AMD fans are dancing in the streets. Why? AMD’s much anticipated Ryzen processor is finally here. Ryzen is the replacement for the long maligned FX series processors. Ryzen features an all new design that promised far great performance and far greater efficiency.
Haven’t heard of Aorus yet? It’s a subsidiary of Gigabyte Technology founder in 2014. Up until recently Aorus was focused on SLI gaming laptops, mechanical gaming keyboards, and other gaming peripherals. Now they have expanded into motherboards and graphics cards, where they will be mostly replacing Gigabyte’s previously G1 Gaming brand. Today we will be looking at one of their flagship model motherboards, the Z270X-Gaming 8.
Cooler Master has recently launched their FreeForm™ Modular System with their MasterCase line up of cases. My first experience with one of these cases was with the MasterCase Pro 3, the MATX beauty we recently reviewed. Constant innovation of their fully modular system has brought us some amazing cases such as the MasterCase Maker 5 and 5T. Well, Cooler Master has just released their next mid-tower chassis in the MasterCase line-up, The MasterCase Pro 6. With their including their FreeForm™ Modular System and many of the same features that made the MasterCase line-up so popular, the MasterCase Pro 6 is set to be yet another amazing case. However, it has some big shoes to fill. Let’s get to it and see if this is truly a Master Case.
To an enthusiast, an air cooler is nothing more than that big hunk of copper and aluminum they keep including in the box. These days, it’s getting more and more rare for a CPU to even come with a cooler anyway. Liquid cooling is a great way to go, more cooling capacity while in near silence is a winning combination, and coolers have grown to 240mm, 280mm and even 360mm in size. Is a 120mm liquid cooler even relevant anymore? Riotoro seems to think so and has released the BiFrost 120 liquid CPU cooler. We’ll find out if a 120mm cooler can compete in the gaming oriented world, or if this size is better for your Home Theater PC.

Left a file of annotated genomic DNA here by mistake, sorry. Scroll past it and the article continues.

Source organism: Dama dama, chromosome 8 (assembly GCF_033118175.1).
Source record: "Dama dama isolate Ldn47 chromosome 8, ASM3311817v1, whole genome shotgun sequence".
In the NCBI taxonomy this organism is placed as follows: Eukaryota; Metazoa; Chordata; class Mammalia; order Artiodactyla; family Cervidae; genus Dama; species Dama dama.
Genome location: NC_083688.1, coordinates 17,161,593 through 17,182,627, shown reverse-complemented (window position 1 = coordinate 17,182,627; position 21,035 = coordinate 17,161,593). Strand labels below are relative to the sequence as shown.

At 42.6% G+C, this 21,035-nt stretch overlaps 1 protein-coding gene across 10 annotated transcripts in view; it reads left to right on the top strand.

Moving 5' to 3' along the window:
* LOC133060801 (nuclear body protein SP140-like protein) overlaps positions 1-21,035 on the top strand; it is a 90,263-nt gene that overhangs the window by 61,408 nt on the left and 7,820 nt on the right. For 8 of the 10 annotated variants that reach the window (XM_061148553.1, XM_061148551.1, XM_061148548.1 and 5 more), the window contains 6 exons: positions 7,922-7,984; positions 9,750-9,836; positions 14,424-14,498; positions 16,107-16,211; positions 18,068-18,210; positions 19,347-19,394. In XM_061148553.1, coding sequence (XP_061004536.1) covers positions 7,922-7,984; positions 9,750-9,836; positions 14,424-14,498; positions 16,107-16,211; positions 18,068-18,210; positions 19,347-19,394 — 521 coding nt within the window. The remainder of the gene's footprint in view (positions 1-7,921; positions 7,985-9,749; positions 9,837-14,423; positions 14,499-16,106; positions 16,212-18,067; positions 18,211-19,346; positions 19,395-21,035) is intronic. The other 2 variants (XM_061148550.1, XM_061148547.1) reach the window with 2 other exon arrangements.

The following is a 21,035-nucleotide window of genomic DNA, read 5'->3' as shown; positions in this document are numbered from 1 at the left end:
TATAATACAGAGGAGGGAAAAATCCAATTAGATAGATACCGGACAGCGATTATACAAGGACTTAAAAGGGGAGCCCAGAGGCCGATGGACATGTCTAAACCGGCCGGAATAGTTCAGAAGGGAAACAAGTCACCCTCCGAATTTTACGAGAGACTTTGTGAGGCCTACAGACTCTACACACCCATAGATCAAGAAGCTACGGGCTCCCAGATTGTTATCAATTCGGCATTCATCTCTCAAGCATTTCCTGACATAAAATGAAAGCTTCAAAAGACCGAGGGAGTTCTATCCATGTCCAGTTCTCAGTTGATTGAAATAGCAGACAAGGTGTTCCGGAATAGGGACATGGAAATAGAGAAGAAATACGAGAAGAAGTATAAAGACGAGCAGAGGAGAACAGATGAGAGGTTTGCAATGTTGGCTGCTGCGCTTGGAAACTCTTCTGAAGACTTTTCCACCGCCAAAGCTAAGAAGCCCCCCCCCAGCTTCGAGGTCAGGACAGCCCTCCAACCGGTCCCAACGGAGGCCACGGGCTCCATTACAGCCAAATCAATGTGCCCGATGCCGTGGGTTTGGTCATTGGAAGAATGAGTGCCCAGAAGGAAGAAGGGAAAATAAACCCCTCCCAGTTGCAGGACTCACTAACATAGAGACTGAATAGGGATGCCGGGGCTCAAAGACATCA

Intel’s X99 “Wellsburg” platform has been with us for some time now, since Q3 2014 in fact. Unlike Intel’s Z series chipsets, Intel refreshed their X series chipset far less frequently. That doesn’t mean that the platform is any less exciting that the Z series though. Being Intel’s flagship consumer chipset mean that is often receives new features and technology first. The motherboard manufactures also help keep the platform fresh by regularly releasing updates to their lineup as well.
If there is one thing all PC enthusiast crave, it’s more performance. There are few GPU’s that perform as well as the GP104 GPU on the GTX 1080. However, the GPU’s actual performance is based on its cooling solution, of which there are many ways to go. If you’re like me, you tend to not water cool your cards. However, this makes choosing a card a bit more involved then “Get a reference card and throw a block on it.”
When choosing a graphics card, there a several things to consider. Aesthetics being one of the main things, as well as clock speeds, performance, and noise, to name a few. However, one of the main things to consider is the cooler. For better performance, you need proper cooling. For proper cooling, you need a proper cooling solution. Gigabyte understands this very well. The proof is in their 2 ½ slot, monster of a card, the Gigabyte Extreme Gaming 1080. But is this just another pretty 1080 is a sea of graphics cards that perform well, but no different than other 1080’s on the market, or does the Extreme Gaming 1080 from Gigabyte stand out from all the rest? Let’s see how this card stands up to the competition.